Deep in the mountains of Blacksburg, VA, there is a quiet place set aside for two very special guests.

Presidential pardoning of turkeys is a strange, and fairly new, tradition. Since the Lincoln presidency, the White House has been receiving Thanksgiving turkeys from private donors (since 1861) and from the National Turkey Federation (since 1947). The first recorded pardoning of a turkey was by President John F. Kennedy in 1963. The 40 pound turkey arrived at the White House with a sign around its neck that said. “Good eating, Mr. President” to which the President supposedly responded, “Let’s keep him going.” While the President never used the word “pardon”, a Washington Post article at the time did use the word “reprieve.”

Years later, President Reagan joked about pardoning a White House turkey as a way to divert attention from the Iran-contra hearings but it wasn’t until George H.W. Bush, in 1989, officially pardoned his turkey. President Bush said, “…let me assure you, and this fine tom turkey, that he will not end up on anyone’s dinner table, not this guy. He’s granted a presidential pardon as of right now — and allow him to live out his days on a children’s farm not far from here.”

At the time, pardoned turkeys were sent to Frying Pan Park in Virginia. But, a year later, the turkeys were sent to Gobbler’s Rest, a special barn at Virginia Tech University in Blacksburg, Virginia. Every president since then has pardoned two turkeys and sent them to Gobbler’s Rest which is open to the public.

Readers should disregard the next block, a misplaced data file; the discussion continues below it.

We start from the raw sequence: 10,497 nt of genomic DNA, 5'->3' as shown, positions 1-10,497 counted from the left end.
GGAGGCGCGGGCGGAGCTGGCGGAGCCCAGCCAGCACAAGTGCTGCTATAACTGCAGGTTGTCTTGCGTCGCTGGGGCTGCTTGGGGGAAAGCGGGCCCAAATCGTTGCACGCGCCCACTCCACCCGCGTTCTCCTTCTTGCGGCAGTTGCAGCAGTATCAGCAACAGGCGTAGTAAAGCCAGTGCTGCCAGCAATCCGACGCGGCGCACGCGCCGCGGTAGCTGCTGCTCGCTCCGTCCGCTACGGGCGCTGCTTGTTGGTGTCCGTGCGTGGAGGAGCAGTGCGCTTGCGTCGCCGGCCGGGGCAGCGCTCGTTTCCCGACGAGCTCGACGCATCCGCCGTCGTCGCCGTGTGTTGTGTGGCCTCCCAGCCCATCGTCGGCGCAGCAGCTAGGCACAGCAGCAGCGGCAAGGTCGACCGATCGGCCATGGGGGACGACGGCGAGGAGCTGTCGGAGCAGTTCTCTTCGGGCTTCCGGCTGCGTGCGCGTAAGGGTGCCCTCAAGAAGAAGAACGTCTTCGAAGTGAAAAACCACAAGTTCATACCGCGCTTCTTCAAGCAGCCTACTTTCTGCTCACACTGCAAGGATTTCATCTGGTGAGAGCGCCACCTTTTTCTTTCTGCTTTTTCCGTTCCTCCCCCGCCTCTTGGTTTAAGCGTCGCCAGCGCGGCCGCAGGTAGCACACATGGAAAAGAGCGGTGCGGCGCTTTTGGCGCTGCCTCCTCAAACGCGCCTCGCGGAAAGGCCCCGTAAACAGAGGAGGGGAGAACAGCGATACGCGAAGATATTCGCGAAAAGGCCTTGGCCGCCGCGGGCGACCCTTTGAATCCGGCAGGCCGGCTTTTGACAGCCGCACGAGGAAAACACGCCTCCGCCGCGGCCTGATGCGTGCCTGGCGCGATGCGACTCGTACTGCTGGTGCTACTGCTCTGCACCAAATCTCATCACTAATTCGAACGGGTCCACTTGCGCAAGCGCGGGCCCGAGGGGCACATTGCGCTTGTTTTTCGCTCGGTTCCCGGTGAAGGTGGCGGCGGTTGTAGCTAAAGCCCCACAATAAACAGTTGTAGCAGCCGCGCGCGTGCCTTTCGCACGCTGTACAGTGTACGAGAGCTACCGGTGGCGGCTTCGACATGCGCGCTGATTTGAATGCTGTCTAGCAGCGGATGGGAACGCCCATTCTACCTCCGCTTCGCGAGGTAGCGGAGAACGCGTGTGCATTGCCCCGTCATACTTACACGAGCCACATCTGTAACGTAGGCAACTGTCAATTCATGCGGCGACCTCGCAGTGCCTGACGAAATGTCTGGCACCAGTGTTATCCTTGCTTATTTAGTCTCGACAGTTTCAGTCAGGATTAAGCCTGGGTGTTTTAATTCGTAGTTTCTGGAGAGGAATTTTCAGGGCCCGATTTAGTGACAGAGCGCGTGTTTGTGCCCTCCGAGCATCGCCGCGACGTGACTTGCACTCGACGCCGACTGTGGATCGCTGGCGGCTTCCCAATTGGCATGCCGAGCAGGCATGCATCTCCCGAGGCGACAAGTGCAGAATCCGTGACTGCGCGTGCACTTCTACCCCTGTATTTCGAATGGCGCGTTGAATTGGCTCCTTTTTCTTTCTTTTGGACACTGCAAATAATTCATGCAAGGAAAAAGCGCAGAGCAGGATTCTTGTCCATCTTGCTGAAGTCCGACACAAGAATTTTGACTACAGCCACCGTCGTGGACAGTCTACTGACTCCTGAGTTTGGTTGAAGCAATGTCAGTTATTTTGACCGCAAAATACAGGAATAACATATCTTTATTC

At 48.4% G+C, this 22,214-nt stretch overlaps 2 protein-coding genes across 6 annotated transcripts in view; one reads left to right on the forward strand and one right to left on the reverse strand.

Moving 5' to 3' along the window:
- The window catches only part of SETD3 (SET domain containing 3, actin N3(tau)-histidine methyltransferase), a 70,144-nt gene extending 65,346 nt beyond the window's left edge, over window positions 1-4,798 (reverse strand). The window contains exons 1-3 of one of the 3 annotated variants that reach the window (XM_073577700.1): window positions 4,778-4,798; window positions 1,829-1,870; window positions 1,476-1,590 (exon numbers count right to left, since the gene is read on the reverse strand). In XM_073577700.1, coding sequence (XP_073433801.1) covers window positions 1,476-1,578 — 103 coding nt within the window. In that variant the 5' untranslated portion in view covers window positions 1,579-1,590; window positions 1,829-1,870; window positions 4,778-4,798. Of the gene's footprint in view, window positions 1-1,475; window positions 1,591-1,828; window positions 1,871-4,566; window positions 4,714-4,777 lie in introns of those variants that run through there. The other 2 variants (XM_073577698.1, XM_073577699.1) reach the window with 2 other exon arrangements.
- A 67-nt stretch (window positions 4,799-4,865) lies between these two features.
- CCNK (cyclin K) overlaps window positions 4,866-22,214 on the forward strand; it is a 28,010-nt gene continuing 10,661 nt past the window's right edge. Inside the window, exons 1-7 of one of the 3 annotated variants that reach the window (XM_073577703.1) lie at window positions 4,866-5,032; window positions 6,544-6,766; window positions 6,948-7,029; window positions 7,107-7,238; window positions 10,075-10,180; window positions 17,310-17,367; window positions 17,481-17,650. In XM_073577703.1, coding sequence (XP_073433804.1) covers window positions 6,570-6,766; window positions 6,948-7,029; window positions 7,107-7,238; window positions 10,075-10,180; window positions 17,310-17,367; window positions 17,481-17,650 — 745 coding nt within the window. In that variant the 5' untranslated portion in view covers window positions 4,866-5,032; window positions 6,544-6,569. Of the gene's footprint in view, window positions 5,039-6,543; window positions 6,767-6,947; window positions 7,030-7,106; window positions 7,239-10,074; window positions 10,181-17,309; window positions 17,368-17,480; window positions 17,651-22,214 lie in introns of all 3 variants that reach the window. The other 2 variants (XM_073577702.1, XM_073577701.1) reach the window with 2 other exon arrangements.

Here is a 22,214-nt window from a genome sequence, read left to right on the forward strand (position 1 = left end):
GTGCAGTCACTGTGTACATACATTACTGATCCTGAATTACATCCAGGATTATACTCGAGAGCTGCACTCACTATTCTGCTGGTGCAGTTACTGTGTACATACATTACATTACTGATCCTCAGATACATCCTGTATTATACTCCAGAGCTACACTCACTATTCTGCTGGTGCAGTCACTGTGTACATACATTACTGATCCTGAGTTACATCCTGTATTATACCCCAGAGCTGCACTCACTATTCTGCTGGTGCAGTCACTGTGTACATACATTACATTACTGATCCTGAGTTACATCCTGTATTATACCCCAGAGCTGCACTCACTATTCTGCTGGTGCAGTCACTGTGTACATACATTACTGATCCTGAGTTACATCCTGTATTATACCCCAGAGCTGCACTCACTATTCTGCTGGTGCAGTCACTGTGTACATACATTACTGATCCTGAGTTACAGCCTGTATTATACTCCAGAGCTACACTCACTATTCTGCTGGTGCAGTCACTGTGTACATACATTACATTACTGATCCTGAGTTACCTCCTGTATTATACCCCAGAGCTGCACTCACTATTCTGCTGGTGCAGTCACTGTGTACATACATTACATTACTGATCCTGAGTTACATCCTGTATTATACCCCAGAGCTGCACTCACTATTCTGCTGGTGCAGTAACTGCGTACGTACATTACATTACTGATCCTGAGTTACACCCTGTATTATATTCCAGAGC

A few years ago, when my son was a Pre-Vet freshman at Virginia Tech, he took me to Gobbler’s Rest. It’s a very unassuming circular barn on a quiet farm, deep in the mountains. I was surprised to discover that the barn was unlocked and unguarded and anyone could go in and pet the turkeys at any time. That day, two turkeys (Peas and Carrots) were living in a modern “wattle” and they each had a presidential seal on their gate. Nearby, I saw two blue turkey carriers (like a dog carrier used on an airplane) plastered with multiple Seals of the National Turkey of the United States.

I wasn’t that surprised that the turkeys ended up at Virginia Tech. The university has a well-known vet school and the school’s mascot is a Hokie–a low-flying turkey. And, yes, turkeys can fly. But they fly so low, you have to be careful while driving around because they will fly right into your windshield. I know this from experience!

Anyway, as I was petting the turkeys, I asked my son, “How long do turkeys live as pets?”

He shrugged. “About 12 years or so.”

“Huh.” I went over to a nearby hose to wash my hands. “Don’t you think it’s strange?”

My son handed me a grungy towel. “What’s strange?”

“There are only two turkeys here.” I waved my hand around the room at all the empty wattles. “It’s March. And the only turkeys here are from last November. So what happened to the previous year’s pardoned turkeys?”

His eyes widened. “That’s a really good question!”

As we left the barn, I asked, “Virginia Tech supposedly has the best college food in the country.”

My son nodded. “The food is farm-to-table. And a few weeks ago, we had turkey.”

Our gazes met and we both laughed because we were thinking the same things. Maybe the turkey wardens release the older turkeys when the newer turkeys arrive. Maybe the older turkeys were adopted and sent to other farms. Or, just maybe, the pardon is only good for a year before they end up as food for hungry underclassmen.

Still, if you are ever driving through the mountains of Blacksburg, VA, stop and pet the turkeys. They’ll be happy to see you!


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